Background. The long-distance corridor walk is a timed 400-meter walk test used to assess walking endurance in well-functioning men and women aged 70-79 in the Health, Aging and Body Composition Study. Methods. We examined walking time along with heart rate and blood pressure response in relationship to prevalent chronic conditions, weight, physical activity, and markers of subclinical disease. Of 3075 participants, 2324 (76%) completed the test with heart rate and blood pressure responses in the range expected for a moderate level of exertion. Results. Slower walking time was influenced by both clinical and subclinical disease, and also was strongly related to both low and high body weight and low self-reported physical activity. Heart rate and blood pressure responses were higher with several clinical and subclinical diseases, but heart rate response and recovery were more strongly related to walking time than to disease. Higher body mass index and lower physical activity were associated with greater heart rate response and recovery. Conclusions. The independent contribution of both clinical and subclinical disease to walking time supports the use of walking tests as a summary measure of disease in older adults. The independent association of walking time with physical activity suggests that it is sensitive to levels of fitness as well. Together these findings show that walking performance is a valid indicator of physiologic reserve in older adults.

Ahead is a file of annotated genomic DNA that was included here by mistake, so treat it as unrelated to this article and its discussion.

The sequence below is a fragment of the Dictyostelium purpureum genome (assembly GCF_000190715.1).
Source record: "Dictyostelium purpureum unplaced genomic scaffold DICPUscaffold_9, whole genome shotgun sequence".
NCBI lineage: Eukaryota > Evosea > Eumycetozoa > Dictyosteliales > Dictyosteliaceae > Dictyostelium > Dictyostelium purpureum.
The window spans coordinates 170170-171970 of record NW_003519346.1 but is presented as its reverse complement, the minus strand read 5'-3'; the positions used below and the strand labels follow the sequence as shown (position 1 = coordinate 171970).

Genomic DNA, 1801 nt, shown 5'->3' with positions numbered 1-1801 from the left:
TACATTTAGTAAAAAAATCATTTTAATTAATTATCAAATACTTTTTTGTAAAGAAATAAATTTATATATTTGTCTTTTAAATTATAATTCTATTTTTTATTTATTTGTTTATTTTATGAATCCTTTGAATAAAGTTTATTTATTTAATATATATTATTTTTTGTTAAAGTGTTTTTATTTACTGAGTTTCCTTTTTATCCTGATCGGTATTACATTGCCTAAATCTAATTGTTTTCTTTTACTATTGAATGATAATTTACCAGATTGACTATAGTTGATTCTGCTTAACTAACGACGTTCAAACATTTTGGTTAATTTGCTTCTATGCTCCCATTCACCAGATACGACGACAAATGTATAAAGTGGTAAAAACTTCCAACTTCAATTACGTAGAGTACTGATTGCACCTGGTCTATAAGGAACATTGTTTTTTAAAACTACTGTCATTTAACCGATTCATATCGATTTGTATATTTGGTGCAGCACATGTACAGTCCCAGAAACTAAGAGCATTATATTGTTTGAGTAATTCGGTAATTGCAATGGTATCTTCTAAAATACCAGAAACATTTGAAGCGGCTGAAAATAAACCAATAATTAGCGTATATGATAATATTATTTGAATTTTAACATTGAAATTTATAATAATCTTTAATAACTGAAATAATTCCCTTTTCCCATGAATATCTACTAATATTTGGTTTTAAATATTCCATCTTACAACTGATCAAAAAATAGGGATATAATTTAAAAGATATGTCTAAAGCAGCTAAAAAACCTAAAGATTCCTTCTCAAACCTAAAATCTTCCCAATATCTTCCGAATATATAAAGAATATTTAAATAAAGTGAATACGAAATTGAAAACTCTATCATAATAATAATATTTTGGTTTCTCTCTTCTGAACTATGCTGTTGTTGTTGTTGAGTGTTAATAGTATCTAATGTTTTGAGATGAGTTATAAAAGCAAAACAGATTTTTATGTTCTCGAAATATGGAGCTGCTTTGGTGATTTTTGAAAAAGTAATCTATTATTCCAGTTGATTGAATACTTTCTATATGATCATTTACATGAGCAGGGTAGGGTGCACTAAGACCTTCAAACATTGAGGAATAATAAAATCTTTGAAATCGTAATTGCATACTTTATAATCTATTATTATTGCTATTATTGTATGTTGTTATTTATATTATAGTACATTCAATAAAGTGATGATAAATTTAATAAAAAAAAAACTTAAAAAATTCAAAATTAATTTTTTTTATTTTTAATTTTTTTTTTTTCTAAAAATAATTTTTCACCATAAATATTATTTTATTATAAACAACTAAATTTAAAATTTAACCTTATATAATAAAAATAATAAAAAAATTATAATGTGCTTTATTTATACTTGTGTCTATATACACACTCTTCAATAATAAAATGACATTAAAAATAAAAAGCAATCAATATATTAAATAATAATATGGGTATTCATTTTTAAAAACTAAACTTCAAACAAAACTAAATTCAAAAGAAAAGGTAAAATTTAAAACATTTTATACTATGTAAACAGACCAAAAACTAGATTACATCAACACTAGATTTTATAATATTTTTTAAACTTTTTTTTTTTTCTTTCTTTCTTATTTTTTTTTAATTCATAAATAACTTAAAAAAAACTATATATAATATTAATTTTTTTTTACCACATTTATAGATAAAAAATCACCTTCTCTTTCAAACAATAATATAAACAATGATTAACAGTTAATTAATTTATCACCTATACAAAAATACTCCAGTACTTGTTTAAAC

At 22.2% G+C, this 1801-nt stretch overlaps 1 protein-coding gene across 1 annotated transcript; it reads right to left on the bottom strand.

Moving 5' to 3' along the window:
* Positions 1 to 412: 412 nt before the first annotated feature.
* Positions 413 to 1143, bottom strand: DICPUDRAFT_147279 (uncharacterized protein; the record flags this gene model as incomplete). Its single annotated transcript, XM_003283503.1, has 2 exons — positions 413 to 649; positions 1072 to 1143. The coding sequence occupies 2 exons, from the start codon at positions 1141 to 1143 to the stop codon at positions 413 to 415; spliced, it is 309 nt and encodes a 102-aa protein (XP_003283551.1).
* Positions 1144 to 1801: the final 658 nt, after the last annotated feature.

|Original language||English (US)|
|Number of pages||6|
|Journal||Journals of Gerontology - Series A Biological Sciences and Medical Sciences|
|State||Published - Aug 1 2003|
ASJC Scopus subject areas
- Geriatrics and Gerontology